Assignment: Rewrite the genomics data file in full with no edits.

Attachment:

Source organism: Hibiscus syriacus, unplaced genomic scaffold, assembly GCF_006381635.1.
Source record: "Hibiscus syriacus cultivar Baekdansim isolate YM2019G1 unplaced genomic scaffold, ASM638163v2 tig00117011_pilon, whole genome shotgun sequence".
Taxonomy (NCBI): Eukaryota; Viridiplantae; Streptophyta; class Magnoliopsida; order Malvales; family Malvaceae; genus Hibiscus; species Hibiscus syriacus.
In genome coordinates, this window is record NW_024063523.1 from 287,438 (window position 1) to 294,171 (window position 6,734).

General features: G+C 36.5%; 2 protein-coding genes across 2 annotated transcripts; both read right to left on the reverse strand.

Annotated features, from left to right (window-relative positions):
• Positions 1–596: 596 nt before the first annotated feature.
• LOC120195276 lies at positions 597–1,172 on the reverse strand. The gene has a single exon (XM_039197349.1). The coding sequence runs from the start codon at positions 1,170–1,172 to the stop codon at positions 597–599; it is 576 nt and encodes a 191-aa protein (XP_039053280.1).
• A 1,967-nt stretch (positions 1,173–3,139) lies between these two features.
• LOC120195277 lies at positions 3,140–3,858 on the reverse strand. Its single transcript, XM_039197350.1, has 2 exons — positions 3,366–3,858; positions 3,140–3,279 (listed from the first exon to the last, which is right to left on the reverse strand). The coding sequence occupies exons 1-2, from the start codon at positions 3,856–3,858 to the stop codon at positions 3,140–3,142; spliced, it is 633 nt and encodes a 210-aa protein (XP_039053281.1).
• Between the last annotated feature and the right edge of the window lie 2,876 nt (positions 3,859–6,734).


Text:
Source organism: Hibiscus syriacus, unplaced genomic scaffold, assembly GCF_006381635.1.
Source record: "Hibiscus syriacus cultivar Baekdansim isolate YM2019G1 unplaced genomic scaffold, ASM638163v2 tig00117011_pilon, whole genome shotgun sequence".
Taxonomy (NCBI): Eukaryota; Viridiplantae; Streptophyta; class Magnoliopsida; order Malvales; family Malvaceae; genus Hibiscus; species Hibiscus syriacus.
In genome coordinates, this window is record NW_024063523.1 from 287,438 (window position 1) to 294,171 (window position 6,734).

General features: G+C 36.5%; 2 protein-coding genes across 2 annotated transcripts; both read right to left on the reverse strand.

Annotated features, from left to right (window-relative positions):
• Positions 1–596: 596 nt before the first annotated feature.
• LOC120195276 lies at positions 597–1,172 on the reverse strand. The gene has a single exon (XM_039197349.1). The coding sequence runs from the start codon at positions 1,170–1,172 to the stop codon at positions 597–599; it is 576 nt and encodes a 191-aa protein (XP_039053280.1).
• A 1,967-nt stretch (positions 1,173–3,139) lies between these two features.
• LOC120195277 lies at positions 3,140–3,858 on the reverse strand. Its single transcript, XM_039197350.1, has 2 exons — positions 3,366–3,858; positions 3,140–3,279 (listed from the first exon to the last, which is right to left on the reverse strand). The coding sequence occupies exons 1-2, from the start codon at positions 3,856–3,858 to the stop codon at positions 3,140–3,142; spliced, it is 633 nt and encodes a 210-aa protein (XP_039053281.1).
• Between the last annotated feature and the right edge of the window lie 2,876 nt (positions 3,859–6,734).